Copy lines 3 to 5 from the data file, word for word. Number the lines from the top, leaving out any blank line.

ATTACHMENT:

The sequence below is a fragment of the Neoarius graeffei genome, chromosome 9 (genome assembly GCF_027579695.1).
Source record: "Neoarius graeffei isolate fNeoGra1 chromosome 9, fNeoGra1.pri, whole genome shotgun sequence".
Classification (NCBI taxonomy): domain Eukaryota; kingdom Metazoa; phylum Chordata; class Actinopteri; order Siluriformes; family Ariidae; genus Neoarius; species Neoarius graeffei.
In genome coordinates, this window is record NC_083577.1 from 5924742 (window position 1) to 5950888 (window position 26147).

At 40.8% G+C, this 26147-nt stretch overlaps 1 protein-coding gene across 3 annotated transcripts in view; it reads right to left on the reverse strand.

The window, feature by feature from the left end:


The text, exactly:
Classification (NCBI taxonomy): domain Eukaryota; kingdom Metazoa; phylum Chordata; class Actinopteri; order Siluriformes; family Ariidae; genus Neoarius; species Neoarius graeffei.
In genome coordinates, this window is record NC_083577.1 from 5924742 (window position 1) to 5950888 (window position 26147).

At 40.8% G+C, this 26147-nt stretch overlaps 1 protein-coding gene across 3 annotated transcripts in view; it reads right to left on the reverse strand.